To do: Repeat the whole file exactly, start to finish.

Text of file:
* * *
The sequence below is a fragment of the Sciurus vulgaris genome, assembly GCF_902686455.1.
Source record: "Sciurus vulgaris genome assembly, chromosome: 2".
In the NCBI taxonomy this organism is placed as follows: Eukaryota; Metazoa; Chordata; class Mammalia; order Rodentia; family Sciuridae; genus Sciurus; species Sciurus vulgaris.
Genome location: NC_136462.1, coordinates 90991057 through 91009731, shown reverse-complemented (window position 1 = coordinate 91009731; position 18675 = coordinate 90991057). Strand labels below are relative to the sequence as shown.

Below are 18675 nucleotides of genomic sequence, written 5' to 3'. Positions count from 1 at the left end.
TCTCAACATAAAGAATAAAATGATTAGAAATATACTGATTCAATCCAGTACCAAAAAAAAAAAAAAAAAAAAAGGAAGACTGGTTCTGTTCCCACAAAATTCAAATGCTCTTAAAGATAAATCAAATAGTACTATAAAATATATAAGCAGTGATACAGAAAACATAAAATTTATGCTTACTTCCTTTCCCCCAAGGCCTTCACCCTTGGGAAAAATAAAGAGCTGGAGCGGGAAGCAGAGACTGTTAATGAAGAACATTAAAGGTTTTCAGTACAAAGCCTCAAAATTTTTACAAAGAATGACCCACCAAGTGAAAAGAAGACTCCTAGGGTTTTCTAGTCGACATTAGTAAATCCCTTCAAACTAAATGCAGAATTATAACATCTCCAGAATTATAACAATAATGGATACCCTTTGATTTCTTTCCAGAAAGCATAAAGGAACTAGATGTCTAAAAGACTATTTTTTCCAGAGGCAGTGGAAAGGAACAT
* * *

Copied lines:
The sequence below is a fragment of the Sciurus vulgaris genome, assembly GCF_902686455.1.
Source record: "Sciurus vulgaris genome assembly, chromosome: 2".
In the NCBI taxonomy this organism is placed as follows: Eukaryota; Metazoa; Chordata; class Mammalia; order Rodentia; family Sciuridae; genus Sciurus; species Sciurus vulgaris.
Genome location: NC_136462.1, coordinates 90991057 through 91009731, shown reverse-complemented (window position 1 = coordinate 91009731; position 18675 = coordinate 90991057). Strand labels below are relative to the sequence as shown.

Below are 18675 nucleotides of genomic sequence, written 5' to 3'. Positions count from 1 at the left end.
TCTCAACATAAAGAATAAAATGATTAGAAATATACTGATTCAATCCAGTACCAAAAAAAAAAAAAAAAAAAAAGGAAGACTGGTTCTGTTCCCACAAAATTCAAATGCTCTTAAAGATAAATCAAATAGTACTATAAAATATATAAGCAGTGATACAGAAAACATAAAATTTATGCTTACTTCCTTTCCCCCAAGGCCTTCACCCTTGGGAAAAATAAAGAGCTGGAGCGGGAAGCAGAGACTGTTAATGAAGAACATTAAAGGTTTTCAGTACAAAGCCTCAAAATTTTTACAAAGAATGACCCACCAAGTGAAAAGAAGACTCCTAGGGTTTTCTAGTCGACATTAGTAAATCCCTTCAAACTAAATGCAGAATTATAACATCTCCAGAATTATAACAATAATGGATACCCTTTGATTTCTTTCCAGAAAGCATAAAGGAACTAGATGTCTAAAAGACTATTTTTTCCAGAGGCAGTGGAAAGGAACAT